The students preregistered in advance, created a profile, and selected New York Tech from a list of participating regional schools. The platform then matched them with another student (“Alex B.”) who ostensibly agreed to lend them a textbook at a set time.
At their appointed time, students picked up their book from researchers who seemingly facilitated the S4S pilot program at their university. The students then completed a sample assignment task and returned the book.
At least 30 minutes later, in a different building, the students logged into their S4S accounts and rated their lenders. They then received a notification that read, “Alex B. has submitted the following review about you,” which was followed by either a positive review (“I would lend my books to this student again. Five-Stars!”) or a negative review (“I would not lend my books to this student again. Two-Stars!”). Finally, an anonymous review website called SharingEconomyStories.com invited the students to rate and review the S4S platform.
Similar to the outcomes of the Hail-a-Ride experiment, the students who received negative reviews from the provider gave the S4S platform a poor rating.
Interestingly, when the researchers tested other scenarios that allowed consumers to respond to reviews, the consumers were less likely to react with negative word of mouth about the platform. This is likely because they felt as though they had a voice in the process.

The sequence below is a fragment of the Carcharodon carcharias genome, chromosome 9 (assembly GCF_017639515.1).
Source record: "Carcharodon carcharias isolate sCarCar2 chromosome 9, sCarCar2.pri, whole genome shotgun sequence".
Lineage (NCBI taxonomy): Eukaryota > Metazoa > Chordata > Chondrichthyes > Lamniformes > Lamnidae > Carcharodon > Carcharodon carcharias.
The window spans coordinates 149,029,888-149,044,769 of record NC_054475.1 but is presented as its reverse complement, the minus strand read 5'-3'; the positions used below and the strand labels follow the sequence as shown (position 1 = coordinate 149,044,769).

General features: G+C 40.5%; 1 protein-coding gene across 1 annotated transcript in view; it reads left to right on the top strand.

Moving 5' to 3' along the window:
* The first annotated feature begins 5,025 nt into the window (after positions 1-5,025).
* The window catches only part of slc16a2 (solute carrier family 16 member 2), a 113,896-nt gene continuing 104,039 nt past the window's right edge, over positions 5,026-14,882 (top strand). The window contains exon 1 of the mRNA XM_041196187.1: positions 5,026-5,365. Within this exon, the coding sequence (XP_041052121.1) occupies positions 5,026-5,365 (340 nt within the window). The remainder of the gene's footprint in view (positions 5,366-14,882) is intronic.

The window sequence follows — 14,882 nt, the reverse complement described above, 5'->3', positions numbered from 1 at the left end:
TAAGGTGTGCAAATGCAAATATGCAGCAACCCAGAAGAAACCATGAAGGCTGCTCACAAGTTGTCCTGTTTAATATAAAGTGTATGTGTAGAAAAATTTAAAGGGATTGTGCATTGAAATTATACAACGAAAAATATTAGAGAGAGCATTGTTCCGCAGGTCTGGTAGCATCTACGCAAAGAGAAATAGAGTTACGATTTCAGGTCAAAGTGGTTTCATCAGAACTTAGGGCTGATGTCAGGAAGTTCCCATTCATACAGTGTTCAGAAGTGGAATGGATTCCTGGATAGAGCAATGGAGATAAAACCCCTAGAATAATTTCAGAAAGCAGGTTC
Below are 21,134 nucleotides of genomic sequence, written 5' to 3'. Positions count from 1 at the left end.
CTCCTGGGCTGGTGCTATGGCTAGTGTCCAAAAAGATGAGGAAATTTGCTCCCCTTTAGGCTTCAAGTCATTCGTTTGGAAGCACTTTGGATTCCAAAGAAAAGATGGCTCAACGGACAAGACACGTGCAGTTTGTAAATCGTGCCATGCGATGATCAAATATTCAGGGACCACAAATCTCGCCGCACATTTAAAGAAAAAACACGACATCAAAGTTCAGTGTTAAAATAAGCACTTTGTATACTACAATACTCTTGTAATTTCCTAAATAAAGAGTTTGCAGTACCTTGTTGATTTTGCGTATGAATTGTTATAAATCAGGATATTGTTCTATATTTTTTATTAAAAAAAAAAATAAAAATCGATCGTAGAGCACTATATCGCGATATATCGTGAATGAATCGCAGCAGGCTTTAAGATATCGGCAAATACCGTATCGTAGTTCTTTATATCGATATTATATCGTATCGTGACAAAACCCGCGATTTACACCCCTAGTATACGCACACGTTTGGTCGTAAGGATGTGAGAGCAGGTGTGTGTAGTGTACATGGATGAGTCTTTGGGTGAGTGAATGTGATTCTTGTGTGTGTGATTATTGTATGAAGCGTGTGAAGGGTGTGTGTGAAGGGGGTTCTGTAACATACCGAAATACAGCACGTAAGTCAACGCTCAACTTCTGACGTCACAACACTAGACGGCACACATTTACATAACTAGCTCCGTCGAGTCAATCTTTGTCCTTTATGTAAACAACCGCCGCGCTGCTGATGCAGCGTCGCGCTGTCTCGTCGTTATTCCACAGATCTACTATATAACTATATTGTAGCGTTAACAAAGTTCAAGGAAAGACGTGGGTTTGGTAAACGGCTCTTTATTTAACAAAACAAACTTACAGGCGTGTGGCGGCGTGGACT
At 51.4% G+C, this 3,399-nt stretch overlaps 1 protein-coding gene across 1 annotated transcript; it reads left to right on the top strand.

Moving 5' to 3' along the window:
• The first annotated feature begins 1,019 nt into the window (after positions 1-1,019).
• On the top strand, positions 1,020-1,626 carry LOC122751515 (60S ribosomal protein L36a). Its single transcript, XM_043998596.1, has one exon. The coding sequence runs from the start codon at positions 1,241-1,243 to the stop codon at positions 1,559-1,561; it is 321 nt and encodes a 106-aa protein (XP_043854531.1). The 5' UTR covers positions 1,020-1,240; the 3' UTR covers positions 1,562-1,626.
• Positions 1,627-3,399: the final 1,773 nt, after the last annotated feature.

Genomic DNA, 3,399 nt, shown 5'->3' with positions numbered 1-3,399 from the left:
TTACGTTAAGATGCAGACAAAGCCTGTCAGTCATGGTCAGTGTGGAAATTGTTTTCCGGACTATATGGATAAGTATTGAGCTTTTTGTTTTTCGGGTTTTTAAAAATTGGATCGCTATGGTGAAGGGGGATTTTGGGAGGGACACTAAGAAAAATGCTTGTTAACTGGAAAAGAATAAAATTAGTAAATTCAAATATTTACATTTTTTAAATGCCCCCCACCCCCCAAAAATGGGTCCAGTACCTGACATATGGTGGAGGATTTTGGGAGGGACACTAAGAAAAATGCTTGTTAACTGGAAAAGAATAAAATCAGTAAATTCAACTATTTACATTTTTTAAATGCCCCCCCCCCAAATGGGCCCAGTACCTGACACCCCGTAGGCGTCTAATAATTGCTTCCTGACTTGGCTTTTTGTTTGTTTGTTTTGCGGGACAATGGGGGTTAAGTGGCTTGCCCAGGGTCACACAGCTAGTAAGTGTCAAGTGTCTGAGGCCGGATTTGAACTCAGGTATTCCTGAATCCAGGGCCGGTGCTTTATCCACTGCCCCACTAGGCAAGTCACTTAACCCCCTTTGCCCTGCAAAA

What Marketers Should Know
The authors note that if the tables were turned on consumers in the real world, there could be negative implications. Much like a negative credit score can affect buying power, a poor social score could limit a consumer’s access to services.
However, the authors also explain that reviews can be subject to the biases and idiosyncrasies of the seller. For example, a consumer asking for a second key when renting a house from Airbnb or shutting a car door too hard during an Uber drive could cause negative reviews from certain providers, but not all.
The authors offer up ways to offset these challenges, including making some reviews private and allowing the consumer to respond.
“Consumers expect fair (and usually positive) reviews from providers and will penalize platforms when they don’t get them. Some steps platforms can take to mitigate this risk include designing apps to allow for consumers’ voices in the review process, as well as training for providers that might reduce their focus on consumers’ less egregious behaviors,” Kirk notes.
In conclusion, the authors note that the study supplies valuable insight for marketers, who should understand that consumers can form negative opinions and feelings of betrayal about a brand or company when they feel their psychological contracts are breached.
“Psychological contracts are implicit promises that are perceived by consumers but not necessarily recognized by marketers. Therefore, it is crucial for marketers to take a broad approach toward evaluating and understanding the obligations consumers perceive in their relationships with brands,” Kirk explains. “This will become increasingly challenging as marketplaces become more fractured and, for example, with the metaverse, even completely virtual. Deep consumer insights are vital to mitigating the potential for consumers’ feelings of betrayal from a breach of their psychological contract with a brand.”
Kirk’s co-authors include Laura Schrier Rifkin, D.P.S., assistant professor of marketing at Brooklyn College, and Canan Corus, Ph.D., associate professor of marketing at Pace University.